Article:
UNHCR concerned for refugees in Chad as security deteriorates
Monday, 16 June 2008
GENEVA - The UN refugee agency is concerned for the security of tens of thousands of refugees and displaced people in Chad as the security situation rapidly deteriorates following clashes in the east of the country between the Chadian army and rebel groups over the weekend.
UNHCR is closely monitoring the security situation, which remains fluid.
UNHCR has maintained its presence in all 12 refugee camps in the east, which host some 250,000 refugees from the neighbouring Darfur region of Sudan, but as a precautionary measure had to restrict staff movements and its activities. It has also limited its work to help some 180,000 internally displaced Chadians, also in the east, but hopes to resume its activities as soon as possible once the situation allows.
Abéché, UNHCR's main operating base in the east, was sealed off by the Chadian National Army on Monday, making movement very difficult.
On Saturday, government and rebel forces clashed in Goz Beida, a town close to the Sudanese border which hosts some 35,000 refugees in two refugee camps and tens of thousands of internally displaced persons. There were no reports of casualties of refugees or internally displaced people.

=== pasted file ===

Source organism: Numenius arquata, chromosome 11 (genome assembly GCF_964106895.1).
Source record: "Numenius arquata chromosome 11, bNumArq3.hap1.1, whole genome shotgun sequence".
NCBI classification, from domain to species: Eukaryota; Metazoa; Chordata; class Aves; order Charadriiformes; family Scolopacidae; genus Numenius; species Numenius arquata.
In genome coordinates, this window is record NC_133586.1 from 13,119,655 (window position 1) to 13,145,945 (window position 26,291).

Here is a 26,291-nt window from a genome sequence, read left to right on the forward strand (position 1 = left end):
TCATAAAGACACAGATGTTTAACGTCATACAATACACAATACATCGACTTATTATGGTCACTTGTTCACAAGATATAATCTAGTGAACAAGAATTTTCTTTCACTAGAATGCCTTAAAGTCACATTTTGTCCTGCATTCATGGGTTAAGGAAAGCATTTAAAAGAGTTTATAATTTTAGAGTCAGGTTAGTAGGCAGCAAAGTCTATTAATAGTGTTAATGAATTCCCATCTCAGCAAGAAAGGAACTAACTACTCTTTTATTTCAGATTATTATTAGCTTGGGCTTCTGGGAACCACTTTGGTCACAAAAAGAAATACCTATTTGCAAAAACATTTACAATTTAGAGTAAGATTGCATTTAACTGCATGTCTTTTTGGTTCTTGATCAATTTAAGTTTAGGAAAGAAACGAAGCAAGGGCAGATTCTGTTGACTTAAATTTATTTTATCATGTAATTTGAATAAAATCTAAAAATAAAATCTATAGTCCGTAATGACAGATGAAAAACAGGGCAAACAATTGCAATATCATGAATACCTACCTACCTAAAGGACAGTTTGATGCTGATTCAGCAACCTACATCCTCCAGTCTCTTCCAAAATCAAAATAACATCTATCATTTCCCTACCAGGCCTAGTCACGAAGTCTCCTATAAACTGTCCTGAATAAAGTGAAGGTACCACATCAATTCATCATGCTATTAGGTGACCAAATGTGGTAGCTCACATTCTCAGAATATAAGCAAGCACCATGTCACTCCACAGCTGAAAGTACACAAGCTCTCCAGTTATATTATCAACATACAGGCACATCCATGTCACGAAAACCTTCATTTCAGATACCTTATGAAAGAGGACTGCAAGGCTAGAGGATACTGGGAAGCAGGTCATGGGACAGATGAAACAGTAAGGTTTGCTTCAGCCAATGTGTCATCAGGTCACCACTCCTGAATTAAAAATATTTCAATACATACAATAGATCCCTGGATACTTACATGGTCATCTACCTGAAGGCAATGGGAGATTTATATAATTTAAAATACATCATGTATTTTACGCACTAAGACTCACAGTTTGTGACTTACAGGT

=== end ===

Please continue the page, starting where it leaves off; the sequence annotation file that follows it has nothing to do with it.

The European Union Force, EUFOR, intervened during clashes in Goz Beida. However, humanitarian workers were harassed by armed groups and there was looting of assets, including UNHCR satellite phones and non-food supplies. As the situation became calmer, EUFOR relocated humanitarian workers to a safer area. UNHCR hopes EUFOR will continue to provide and reinforce its protection to all refugees and displaced people as well as humanitarian personnel and assets.
UNHCR appeals to all sides in the Chadian conflict to respect humanitarian principles and calls for a peaceful resolution of the situation.
UNHCR and its partners run 12 refugee camps in eastern Chad sheltering some 250,000 Sudanese refugees. Another 56,000 refugees from the Central African Republic are in five camps in southern Chad.